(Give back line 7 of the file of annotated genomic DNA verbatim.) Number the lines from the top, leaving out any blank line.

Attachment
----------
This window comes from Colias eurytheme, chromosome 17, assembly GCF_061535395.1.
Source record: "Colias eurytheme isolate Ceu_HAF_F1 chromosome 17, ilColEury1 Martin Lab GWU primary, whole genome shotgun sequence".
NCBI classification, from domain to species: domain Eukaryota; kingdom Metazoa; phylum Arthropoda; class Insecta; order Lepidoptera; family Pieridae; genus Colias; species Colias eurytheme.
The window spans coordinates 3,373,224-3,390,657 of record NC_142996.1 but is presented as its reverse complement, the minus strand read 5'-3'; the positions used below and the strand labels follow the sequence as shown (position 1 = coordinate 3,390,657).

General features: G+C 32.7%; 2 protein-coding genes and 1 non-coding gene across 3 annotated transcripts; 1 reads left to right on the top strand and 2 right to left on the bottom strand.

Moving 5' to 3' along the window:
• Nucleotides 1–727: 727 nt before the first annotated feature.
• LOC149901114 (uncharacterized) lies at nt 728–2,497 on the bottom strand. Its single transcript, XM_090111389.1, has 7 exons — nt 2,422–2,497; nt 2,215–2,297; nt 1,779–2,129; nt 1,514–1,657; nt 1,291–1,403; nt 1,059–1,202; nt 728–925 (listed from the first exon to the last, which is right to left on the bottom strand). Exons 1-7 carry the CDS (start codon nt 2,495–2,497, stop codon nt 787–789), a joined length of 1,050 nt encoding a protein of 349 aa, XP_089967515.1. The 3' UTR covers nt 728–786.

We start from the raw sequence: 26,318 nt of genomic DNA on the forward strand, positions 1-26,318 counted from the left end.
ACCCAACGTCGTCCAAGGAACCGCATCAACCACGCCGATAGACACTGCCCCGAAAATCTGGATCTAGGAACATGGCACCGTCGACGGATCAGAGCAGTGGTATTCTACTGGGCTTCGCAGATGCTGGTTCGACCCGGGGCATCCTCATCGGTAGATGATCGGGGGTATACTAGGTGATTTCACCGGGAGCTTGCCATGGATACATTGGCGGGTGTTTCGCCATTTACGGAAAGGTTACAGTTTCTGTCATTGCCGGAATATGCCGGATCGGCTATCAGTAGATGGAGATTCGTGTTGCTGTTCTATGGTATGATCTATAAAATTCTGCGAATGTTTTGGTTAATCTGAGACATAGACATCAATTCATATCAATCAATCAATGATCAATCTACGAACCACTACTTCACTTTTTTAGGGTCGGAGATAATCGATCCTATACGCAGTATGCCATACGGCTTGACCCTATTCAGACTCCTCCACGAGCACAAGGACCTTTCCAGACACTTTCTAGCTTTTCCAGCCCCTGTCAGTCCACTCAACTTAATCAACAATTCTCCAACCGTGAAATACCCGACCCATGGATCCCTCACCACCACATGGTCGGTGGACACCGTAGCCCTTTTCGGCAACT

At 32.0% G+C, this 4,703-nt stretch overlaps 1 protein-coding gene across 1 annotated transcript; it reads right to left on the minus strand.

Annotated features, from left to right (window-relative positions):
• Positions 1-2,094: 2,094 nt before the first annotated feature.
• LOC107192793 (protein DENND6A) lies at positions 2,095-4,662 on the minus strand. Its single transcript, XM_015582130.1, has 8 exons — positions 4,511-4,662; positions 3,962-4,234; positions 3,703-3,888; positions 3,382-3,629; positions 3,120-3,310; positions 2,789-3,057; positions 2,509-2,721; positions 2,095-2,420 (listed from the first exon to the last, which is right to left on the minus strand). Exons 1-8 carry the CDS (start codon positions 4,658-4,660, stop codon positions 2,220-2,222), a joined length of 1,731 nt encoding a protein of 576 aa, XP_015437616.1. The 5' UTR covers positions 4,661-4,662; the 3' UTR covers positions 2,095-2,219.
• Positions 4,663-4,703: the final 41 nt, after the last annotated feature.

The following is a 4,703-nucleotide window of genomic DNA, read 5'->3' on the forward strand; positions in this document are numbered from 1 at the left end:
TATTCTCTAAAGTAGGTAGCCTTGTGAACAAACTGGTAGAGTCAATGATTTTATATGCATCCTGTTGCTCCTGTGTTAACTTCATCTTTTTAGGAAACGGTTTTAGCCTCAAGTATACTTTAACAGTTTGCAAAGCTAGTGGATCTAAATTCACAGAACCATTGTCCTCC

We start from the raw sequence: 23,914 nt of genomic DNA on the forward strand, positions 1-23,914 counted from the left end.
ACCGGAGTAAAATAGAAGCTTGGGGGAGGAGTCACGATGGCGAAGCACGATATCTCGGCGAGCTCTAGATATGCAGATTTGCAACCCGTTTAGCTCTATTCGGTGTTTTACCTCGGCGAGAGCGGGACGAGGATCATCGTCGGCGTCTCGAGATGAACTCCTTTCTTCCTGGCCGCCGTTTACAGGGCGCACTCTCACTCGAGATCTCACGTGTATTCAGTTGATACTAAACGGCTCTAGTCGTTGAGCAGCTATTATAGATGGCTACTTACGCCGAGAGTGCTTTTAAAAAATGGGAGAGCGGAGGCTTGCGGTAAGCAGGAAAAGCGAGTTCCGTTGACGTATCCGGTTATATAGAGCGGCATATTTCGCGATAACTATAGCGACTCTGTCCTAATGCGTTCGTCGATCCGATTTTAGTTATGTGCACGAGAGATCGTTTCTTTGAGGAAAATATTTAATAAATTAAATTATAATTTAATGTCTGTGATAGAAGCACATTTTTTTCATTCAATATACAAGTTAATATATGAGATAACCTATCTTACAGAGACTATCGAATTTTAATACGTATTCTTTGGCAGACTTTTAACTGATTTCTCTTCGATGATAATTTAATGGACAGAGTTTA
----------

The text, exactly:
• Nucleotides 1–727: 727 nt before the first annotated feature.